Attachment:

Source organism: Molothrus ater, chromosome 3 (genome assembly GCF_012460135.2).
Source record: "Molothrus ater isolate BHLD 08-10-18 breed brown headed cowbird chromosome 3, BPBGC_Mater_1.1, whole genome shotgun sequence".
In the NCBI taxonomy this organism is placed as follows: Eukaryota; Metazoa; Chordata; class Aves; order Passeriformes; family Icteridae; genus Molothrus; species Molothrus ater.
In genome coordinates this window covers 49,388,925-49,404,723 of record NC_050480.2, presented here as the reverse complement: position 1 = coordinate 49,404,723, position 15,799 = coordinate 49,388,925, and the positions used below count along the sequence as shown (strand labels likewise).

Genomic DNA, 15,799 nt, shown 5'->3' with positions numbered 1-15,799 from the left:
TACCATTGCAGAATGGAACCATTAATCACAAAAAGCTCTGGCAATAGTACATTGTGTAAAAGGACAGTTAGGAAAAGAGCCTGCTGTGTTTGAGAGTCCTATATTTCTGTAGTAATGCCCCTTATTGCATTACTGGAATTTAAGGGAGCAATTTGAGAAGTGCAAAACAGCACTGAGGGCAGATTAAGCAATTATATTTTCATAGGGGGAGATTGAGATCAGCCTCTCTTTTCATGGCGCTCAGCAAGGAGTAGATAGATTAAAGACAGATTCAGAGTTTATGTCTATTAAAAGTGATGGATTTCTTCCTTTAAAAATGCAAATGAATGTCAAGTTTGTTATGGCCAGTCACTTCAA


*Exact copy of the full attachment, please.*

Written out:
Source organism: Molothrus ater, chromosome 3 (genome assembly GCF_012460135.2).
Source record: "Molothrus ater isolate BHLD 08-10-18 breed brown headed cowbird chromosome 3, BPBGC_Mater_1.1, whole genome shotgun sequence".
In the NCBI taxonomy this organism is placed as follows: Eukaryota; Metazoa; Chordata; class Aves; order Passeriformes; family Icteridae; genus Molothrus; species Molothrus ater.
In genome coordinates this window covers 49,388,925-49,404,723 of record NC_050480.2, presented here as the reverse complement: position 1 = coordinate 49,404,723, position 15,799 = coordinate 49,388,925, and the positions used below count along the sequence as shown (strand labels likewise).

Genomic DNA, 15,799 nt, shown 5'->3' with positions numbered 1-15,799 from the left:
TACCATTGCAGAATGGAACCATTAATCACAAAAAGCTCTGGCAATAGTACATTGTGTAAAAGGACAGTTAGGAAAAGAGCCTGCTGTGTTTGAGAGTCCTATATTTCTGTAGTAATGCCCCTTATTGCATTACTGGAATTTAAGGGAGCAATTTGAGAAGTGCAAAACAGCACTGAGGGCAGATTAAGCAATTATATTTTCATAGGGGGAGATTGAGATCAGCCTCTCTTTTCATGGCGCTCAGCAAGGAGTAGATAGATTAAAGACAGATTCAGAGTTTATGTCTATTAAAAGTGATGGATTTCTTCCTTTAAAAATGCAAATGAATGTCAAGTTTGTTATGGCCAGTCACTTCAA